English papers tackle blogging and emojis in nod to the future
Katherine Donnelly rounds up the talking points, as space meets social media in exams designed to stand test of time
LC English Ordinary P1: State exam candidates were expecting 1916 to feature this year, and there it was, on day one, in the Leaving Certificate English Ordinary Level comprehension and composition paper.
The theme of the paper was Dear Diary, and among the texts presented were eyewitness accounts of an Irish volunteer and a British officer caught up in the events of Easter Week 100 years ago.
Liz Farrell, of Coláiste Eoin, Hacketstown, Co Carlow and the TUI, saw no difficulties with the paper and felt students should have been well prepared for it.
Jim Lusby, of the Institute of Education, Dublin, said it offered an "interesting choice, confining the texts offered for comprehension to a single genre of writing, the diary. Since the diary is personal and can take many forms, such as the blog and the video, the genre has particular relevance to contemporary students," he said. Other text options were a travel blog and an extract from an article by veteran traveller Michael Palin about keeping a diary.
Barry Hazel, of Drimnagh Castle secondary school, Dublin and the ASTI, agreed that overall it was a "very accessible paper".
JC English Higher/Ordinary
It was the end of an era in Junior Cert English exams yesterday, with new style and shorter written papers next year as part of the junior cycle changes.
But, if the papers were traditional, examiners showed themselves to be right on the button with a text on the higher level reading, writing and media studies paper on emojis, a most modern form of communication.
It was a topic in which students would have a really good understanding and interest, according to Liz Farrell of the TUI and Coláiste Eoin, Hacketstown, Co Carlow.
Barry Hazel of the ASTI, a teacher at Drimnagh Castle secondary school, Dublin, thought the higher level question on media consumption habits "was a bit old" for students of this age and he preferred the equivalent media studies question on the ordinary level paper about a family film festival. Neither teacher had any quibble with the ordinary level paper.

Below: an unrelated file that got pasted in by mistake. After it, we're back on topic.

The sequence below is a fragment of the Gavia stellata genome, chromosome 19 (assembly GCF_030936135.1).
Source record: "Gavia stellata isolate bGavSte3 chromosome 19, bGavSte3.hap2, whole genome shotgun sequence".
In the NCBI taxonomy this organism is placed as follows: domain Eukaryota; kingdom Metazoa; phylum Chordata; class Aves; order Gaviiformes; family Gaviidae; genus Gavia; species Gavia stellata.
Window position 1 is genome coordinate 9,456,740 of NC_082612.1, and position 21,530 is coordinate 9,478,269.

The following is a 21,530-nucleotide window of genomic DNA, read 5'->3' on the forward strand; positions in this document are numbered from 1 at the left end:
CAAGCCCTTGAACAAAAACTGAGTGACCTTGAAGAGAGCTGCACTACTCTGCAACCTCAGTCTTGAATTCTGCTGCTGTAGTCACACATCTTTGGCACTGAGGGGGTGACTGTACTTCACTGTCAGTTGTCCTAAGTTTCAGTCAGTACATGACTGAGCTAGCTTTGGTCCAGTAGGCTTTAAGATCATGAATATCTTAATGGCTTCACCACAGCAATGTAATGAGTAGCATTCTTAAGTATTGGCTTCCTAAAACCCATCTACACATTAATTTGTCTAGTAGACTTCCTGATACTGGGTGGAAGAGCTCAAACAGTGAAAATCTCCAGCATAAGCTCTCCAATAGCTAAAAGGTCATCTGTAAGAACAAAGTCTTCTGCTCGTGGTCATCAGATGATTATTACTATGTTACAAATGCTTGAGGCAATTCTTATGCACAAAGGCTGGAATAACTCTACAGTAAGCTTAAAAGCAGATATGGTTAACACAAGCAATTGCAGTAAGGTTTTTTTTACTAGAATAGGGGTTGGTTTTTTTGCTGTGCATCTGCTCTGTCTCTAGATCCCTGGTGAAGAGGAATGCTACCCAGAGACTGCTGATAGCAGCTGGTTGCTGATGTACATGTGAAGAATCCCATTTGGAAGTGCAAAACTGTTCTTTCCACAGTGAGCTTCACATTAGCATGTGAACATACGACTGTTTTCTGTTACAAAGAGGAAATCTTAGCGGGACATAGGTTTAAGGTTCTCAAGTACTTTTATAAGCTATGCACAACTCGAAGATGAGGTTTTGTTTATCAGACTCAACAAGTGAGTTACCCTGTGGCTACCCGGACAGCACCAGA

Higher level candidates sat a separate poetry, drama and fiction paper in the afternoon, which, Ms Farrell said, offered a good choice of specific questions and more generic ones that would allow more able students to flourish.
LC English Higher P1
In a first for the Leaving Certificate English Higher Level Paper 1, candidates were given the option of writing a post for a blog criticising the amount of public money used for space exploration.
Teacher Liz Farrell, from Coláiste Eoin in Hacketstown, Co Carlow, picked up on the nod to social media and reckoned the examiners were "trying to ingratiate themselves with the youth of today".
Ms Farrell, a TUI subject representative, felt the composition and comprehension paper, whose theme was 'Journeys', had something for everyone.
She thought the comprehension Question As were a real skills test, while there was "plenty of choice" in the Question Bs, which included a judge's speech in a poster competition, the blog, and an abstract for an entry to a film-making competition.
Barry Hazel, of Drimnagh Castle secondary in Dublin, and the ASTI, liked the Question As, but thought the Question Bs were not as accessible.
Jim Lusby of the Institute of Education, Dublin, said there was "all you could ask for" in a "lively and imaginative paper".
Students were invited to reach beyond their prepared material into creative expression and exploration, consistent with the paper's general theme of 'Journeys', he said. In a year that marked the centenary of 1916 and the 400th anniversary of Shakespeare's death, he said the paper was expected to have some historical character and these expectations were "creatively managed by making 'Journeys' not only historical, but also geographical, intellectual and aeronautical, the general theme".
Mr Lusby liked the Question Bs, which he described as "more imaginative than in recent years, and also more helpfully detailed in the descriptions of the tasks".
LC Home Economics
There was plenty of praise from teachers for the Leaving Certificate Home Economics papers, which covered topics including housing, poverty, marriage, gender and lipids.
Margaret Kinsella of the ASTI and St Raphael's secondary school, Stillorgan, Co Dublin, said the higher level paper was "very approachable" with a very contemporary aspect.
She described the short questions as "very doable, with no curve balls and would have settled students completely".
A spokesperson for the Teachers' Union of Ireland (TUI) said that, overall, students were very happy with the wide range of topics, although they were writing to the end.
The TUI spokesperson said Long Question 1 (e) would have challenged students to think outside the box on how to achieve a healthy balanced lifestyle and good dietary practices for people who have irregular work schedules.
Sandra Cleary, of the Institute of Education, Dublin, said for such a content heavy course, the paper was very fair.
She thought the ordinary level paper was 'fair and accessible'.